Without a doubt, the immense complexity of the situation surrounding the construction of pipelines for incremental capacity in New England creates many uncertainties. Facing both legal and political challenges, pipeline projects face an uphill battle to come into operation. In order to alleviate reliability and price concerns, something must be done. The merits of an electric ratepayer subsidized pipeline are dubious in a legal sense. Yet the market has not been able to cultivate a solution as of yet. ISO-NE has implemented two programs, the Winter Reliability Program and the PFP Program, to ensure reliability and, while these programs will undoubtedly help, they fail to address the price concerns associated with pipeline constraints. The only certainty is that any solution should ideally involve regional cooperation. One part of such a solution might be the Clean Energy RFP that was issued recently. This is a joint procurement of a large amount of clean energy resources and was jointly issued by Massachusetts, Rhode Island, and Connecticut. Though this faces legal challenges as well (that’s a story for another paper), it does not face nearly the same political opposition that pipeline proposals do. If this RFP were to be accepted by the Massachusetts DPU and Rhode Island PUC, it would address both diversity and emissions concerns, but probably not price and reliability concerns. If, however, the Clean Energy RFP was paired with a push to better utilize Distributed Energy Resources (DERs) through expansion of storage and demand response, the reliability concerns associated with New England’s lacking pipeline infrastructure may be solved. In light of the challenges facing natural gas pipelines, this potential solution may remedy many of the concerns facing policymakers, regulators, and ratepayers alike.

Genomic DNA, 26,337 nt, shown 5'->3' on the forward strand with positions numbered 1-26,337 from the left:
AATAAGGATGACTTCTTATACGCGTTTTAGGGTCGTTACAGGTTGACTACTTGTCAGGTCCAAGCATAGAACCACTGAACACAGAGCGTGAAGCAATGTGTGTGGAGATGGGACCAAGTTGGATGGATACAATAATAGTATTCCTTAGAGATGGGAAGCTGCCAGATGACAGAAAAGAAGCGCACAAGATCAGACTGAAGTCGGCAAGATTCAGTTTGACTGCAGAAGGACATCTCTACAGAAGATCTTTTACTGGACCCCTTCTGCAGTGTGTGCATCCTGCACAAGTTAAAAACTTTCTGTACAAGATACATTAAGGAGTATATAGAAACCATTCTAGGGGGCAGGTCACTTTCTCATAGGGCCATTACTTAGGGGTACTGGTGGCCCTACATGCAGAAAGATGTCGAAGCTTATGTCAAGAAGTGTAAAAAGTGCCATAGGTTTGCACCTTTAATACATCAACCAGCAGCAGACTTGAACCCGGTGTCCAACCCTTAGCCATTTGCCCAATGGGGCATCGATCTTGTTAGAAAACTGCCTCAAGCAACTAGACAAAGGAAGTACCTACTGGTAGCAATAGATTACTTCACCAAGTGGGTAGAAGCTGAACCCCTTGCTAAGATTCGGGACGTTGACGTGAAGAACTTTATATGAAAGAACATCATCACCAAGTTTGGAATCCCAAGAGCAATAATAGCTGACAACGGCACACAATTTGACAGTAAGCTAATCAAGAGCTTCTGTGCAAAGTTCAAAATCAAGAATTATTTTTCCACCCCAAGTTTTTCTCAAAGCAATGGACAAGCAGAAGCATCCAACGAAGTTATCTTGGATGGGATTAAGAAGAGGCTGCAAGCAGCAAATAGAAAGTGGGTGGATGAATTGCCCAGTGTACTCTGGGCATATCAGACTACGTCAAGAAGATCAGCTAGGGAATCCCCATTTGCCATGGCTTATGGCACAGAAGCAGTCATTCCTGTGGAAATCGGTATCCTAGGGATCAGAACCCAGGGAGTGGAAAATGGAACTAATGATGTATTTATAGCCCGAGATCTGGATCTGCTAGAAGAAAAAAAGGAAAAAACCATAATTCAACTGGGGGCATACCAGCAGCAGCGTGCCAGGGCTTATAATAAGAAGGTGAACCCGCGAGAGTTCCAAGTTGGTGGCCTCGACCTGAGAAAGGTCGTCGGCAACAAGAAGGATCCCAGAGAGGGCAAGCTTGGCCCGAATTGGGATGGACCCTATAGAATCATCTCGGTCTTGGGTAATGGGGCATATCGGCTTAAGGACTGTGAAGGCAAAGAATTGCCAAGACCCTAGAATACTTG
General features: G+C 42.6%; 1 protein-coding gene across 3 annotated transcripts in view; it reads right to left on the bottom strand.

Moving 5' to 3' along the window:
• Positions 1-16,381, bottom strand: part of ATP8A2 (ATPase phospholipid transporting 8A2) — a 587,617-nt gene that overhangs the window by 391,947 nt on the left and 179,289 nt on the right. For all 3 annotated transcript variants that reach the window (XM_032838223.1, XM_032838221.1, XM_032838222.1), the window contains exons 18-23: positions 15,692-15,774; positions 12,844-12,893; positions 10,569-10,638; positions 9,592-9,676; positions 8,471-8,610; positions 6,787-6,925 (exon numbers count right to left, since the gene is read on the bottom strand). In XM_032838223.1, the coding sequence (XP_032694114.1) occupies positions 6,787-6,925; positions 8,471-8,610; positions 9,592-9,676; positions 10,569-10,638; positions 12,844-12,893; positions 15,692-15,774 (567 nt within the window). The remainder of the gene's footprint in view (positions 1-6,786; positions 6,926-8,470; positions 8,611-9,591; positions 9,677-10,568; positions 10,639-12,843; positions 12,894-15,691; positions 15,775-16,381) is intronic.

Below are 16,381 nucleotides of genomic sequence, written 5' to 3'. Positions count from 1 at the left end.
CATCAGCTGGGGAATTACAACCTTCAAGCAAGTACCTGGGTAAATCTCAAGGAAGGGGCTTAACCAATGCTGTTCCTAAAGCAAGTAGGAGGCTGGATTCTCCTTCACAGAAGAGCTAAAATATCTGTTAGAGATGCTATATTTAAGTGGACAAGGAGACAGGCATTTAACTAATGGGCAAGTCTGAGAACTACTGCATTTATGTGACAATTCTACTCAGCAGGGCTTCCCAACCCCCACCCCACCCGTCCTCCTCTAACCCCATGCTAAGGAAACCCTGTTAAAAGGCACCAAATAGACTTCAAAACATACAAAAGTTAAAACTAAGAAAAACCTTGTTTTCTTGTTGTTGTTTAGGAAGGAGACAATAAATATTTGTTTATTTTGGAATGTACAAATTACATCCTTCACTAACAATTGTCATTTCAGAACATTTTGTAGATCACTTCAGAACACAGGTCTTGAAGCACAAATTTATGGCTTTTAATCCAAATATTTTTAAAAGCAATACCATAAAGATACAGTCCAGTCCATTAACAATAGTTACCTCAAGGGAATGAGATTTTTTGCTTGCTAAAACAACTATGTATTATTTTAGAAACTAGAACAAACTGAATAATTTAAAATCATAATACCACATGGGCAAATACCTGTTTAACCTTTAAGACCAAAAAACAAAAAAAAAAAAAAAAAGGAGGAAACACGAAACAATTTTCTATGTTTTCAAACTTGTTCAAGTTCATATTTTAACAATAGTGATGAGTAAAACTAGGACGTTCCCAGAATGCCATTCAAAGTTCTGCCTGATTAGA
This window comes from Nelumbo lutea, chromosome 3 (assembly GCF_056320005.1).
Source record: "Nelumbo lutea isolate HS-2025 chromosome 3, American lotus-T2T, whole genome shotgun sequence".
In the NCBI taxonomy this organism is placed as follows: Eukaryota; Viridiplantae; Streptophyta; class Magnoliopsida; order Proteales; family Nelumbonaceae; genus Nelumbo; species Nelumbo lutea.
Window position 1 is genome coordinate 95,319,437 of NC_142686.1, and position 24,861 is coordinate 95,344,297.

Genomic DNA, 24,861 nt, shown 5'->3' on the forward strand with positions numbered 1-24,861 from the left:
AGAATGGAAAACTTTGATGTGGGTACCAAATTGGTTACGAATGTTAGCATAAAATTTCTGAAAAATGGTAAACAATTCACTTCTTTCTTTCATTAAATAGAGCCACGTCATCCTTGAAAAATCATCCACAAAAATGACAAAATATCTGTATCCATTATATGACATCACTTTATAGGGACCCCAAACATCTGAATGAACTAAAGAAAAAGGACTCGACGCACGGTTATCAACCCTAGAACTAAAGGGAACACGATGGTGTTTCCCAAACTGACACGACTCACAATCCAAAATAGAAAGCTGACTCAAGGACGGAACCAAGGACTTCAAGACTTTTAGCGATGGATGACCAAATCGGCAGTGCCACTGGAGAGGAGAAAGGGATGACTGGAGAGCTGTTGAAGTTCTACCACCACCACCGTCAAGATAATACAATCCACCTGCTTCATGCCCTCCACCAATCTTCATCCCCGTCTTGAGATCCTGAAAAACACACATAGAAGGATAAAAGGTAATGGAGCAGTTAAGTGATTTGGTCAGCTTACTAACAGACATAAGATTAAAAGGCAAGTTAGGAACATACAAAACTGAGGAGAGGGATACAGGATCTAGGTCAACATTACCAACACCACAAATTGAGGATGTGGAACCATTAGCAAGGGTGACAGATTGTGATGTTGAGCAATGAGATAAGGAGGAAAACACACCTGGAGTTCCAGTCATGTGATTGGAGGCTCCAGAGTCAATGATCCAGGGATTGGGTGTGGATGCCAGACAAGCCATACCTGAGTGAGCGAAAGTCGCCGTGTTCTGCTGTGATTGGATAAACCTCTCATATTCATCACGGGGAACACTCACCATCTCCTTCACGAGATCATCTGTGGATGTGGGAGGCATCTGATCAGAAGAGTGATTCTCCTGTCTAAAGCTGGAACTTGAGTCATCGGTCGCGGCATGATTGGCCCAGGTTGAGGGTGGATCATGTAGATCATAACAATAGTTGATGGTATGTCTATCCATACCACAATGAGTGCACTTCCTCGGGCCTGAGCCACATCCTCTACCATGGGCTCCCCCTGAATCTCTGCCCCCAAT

This is an excerpt from a paper written by PowerOptions’ Policy Analyst Intern Sean Burke, currently a senior at St. Lawrence University. Click here to read the entire paper